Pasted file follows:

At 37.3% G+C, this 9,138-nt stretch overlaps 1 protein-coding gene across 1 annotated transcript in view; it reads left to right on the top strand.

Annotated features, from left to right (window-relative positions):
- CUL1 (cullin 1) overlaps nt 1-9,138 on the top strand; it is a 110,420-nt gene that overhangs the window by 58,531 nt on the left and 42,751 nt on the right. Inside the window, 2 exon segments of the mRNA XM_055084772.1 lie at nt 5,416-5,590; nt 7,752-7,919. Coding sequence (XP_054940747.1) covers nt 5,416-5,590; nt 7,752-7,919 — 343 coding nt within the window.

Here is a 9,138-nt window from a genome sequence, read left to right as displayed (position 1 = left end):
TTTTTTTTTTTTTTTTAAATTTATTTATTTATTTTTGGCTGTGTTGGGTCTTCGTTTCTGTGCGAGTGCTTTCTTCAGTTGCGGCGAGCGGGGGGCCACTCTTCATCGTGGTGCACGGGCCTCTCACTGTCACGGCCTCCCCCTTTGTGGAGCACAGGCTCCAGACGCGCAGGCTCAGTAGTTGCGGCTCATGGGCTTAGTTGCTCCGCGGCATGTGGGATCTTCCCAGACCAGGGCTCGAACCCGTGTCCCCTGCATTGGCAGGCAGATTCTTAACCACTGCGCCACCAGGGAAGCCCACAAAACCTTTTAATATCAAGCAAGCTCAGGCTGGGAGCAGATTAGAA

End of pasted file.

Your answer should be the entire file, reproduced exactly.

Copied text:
At 37.3% G+C, this 9,138-nt stretch overlaps 1 protein-coding gene across 1 annotated transcript in view; it reads left to right on the top strand.

Annotated features, from left to right (window-relative positions):
- CUL1 (cullin 1) overlaps nt 1-9,138 on the top strand; it is a 110,420-nt gene that overhangs the window by 58,531 nt on the left and 42,751 nt on the right. Inside the window, 2 exon segments of the mRNA XM_055084772.1 lie at nt 5,416-5,590; nt 7,752-7,919. Coding sequence (XP_054940747.1) covers nt 5,416-5,590; nt 7,752-7,919 — 343 coding nt within the window.

Here is a 9,138-nt window from a genome sequence, read left to right as displayed (position 1 = left end):
TTTTTTTTTTTTTTTTAAATTTATTTATTTATTTTTGGCTGTGTTGGGTCTTCGTTTCTGTGCGAGTGCTTTCTTCAGTTGCGGCGAGCGGGGGGCCACTCTTCATCGTGGTGCACGGGCCTCTCACTGTCACGGCCTCCCCCTTTGTGGAGCACAGGCTCCAGACGCGCAGGCTCAGTAGTTGCGGCTCATGGGCTTAGTTGCTCCGCGGCATGTGGGATCTTCCCAGACCAGGGCTCGAACCCGTGTCCCCTGCATTGGCAGGCAGATTCTTAACCACTGCGCCACCAGGGAAGCCCACAAAACCTTTTAATATCAAGCAAGCTCAGGCTGGGAGCAGATTAGAA